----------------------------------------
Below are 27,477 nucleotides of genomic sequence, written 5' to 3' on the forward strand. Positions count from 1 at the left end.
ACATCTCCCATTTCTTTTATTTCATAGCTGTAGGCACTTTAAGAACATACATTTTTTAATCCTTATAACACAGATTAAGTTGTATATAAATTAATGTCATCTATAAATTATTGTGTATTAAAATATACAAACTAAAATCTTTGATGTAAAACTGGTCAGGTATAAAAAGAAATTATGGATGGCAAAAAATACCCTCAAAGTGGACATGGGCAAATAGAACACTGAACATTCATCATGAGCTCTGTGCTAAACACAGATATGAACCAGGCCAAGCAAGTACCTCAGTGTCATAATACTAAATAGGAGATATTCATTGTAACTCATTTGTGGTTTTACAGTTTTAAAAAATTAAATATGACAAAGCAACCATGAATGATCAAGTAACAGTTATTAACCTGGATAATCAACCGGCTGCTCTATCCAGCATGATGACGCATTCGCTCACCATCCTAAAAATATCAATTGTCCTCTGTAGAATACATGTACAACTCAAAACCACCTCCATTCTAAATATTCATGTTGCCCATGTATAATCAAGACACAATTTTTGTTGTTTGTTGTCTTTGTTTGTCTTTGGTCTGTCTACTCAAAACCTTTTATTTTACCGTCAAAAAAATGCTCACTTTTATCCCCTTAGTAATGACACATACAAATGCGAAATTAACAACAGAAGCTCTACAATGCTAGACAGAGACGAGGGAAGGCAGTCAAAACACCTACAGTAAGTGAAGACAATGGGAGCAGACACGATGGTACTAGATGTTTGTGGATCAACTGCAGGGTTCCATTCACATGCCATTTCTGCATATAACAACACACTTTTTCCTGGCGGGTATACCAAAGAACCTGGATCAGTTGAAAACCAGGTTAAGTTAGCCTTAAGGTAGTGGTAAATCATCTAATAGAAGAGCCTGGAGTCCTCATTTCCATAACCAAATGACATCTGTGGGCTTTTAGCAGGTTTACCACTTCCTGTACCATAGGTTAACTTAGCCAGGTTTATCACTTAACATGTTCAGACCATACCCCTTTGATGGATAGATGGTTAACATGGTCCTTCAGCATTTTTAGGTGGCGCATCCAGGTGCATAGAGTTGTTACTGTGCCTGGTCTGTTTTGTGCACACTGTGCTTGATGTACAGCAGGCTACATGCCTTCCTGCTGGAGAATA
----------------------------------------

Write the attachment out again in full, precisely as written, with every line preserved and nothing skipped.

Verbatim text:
Below are 27,477 nucleotides of genomic sequence, written 5' to 3' on the forward strand. Positions count from 1 at the left end.
ACATCTCCCATTTCTTTTATTTCATAGCTGTAGGCACTTTAAGAACATACATTTTTTAATCCTTATAACACAGATTAAGTTGTATATAAATTAATGTCATCTATAAATTATTGTGTATTAAAATATACAAACTAAAATCTTTGATGTAAAACTGGTCAGGTATAAAAAGAAATTATGGATGGCAAAAAATACCCTCAAAGTGGACATGGGCAAATAGAACACTGAACATTCATCATGAGCTCTGTGCTAAACACAGATATGAACCAGGCCAAGCAAGTACCTCAGTGTCATAATACTAAATAGGAGATATTCATTGTAACTCATTTGTGGTTTTACAGTTTTAAAAAATTAAATATGACAAAGCAACCATGAATGATCAAGTAACAGTTATTAACCTGGATAATCAACCGGCTGCTCTATCCAGCATGATGACGCATTCGCTCACCATCCTAAAAATATCAATTGTCCTCTGTAGAATACATGTACAACTCAAAACCACCTCCATTCTAAATATTCATGTTGCCCATGTATAATCAAGACACAATTTTTGTTGTTTGTTGTCTTTGTTTGTCTTTGGTCTGTCTACTCAAAACCTTTTATTTTACCGTCAAAAAAATGCTCACTTTTATCCCCTTAGTAATGACACATACAAATGCGAAATTAACAACAGAAGCTCTACAATGCTAGACAGAGACGAGGGAAGGCAGTCAAAACACCTACAGTAAGTGAAGACAATGGGAGCAGACACGATGGTACTAGATGTTTGTGGATCAACTGCAGGGTTCCATTCACATGCCATTTCTGCATATAACAACACACTTTTTCCTGGCGGGTATACCAAAGAACCTGGATCAGTTGAAAACCAGGTTAAGTTAGCCTTAAGGTAGTGGTAAATCATCTAATAGAAGAGCCTGGAGTCCTCATTTCCATAACCAAATGACATCTGTGGGCTTTTAGCAGGTTTACCACTTCCTGTACCATAGGTTAACTTAGCCAGGTTTATCACTTAACATGTTCAGACCATACCCCTTTGATGGATAGATGGTTAACATGGTCCTTCAGCATTTTTAGGTGGCGCATCCAGGTGCATAGAGTTGTTACTGTGCCTGGTCTGTTTTGTGCACACTGTGCTTGATGTACAGCAGGCTACATGCCTTCCTGCTGGAGAATA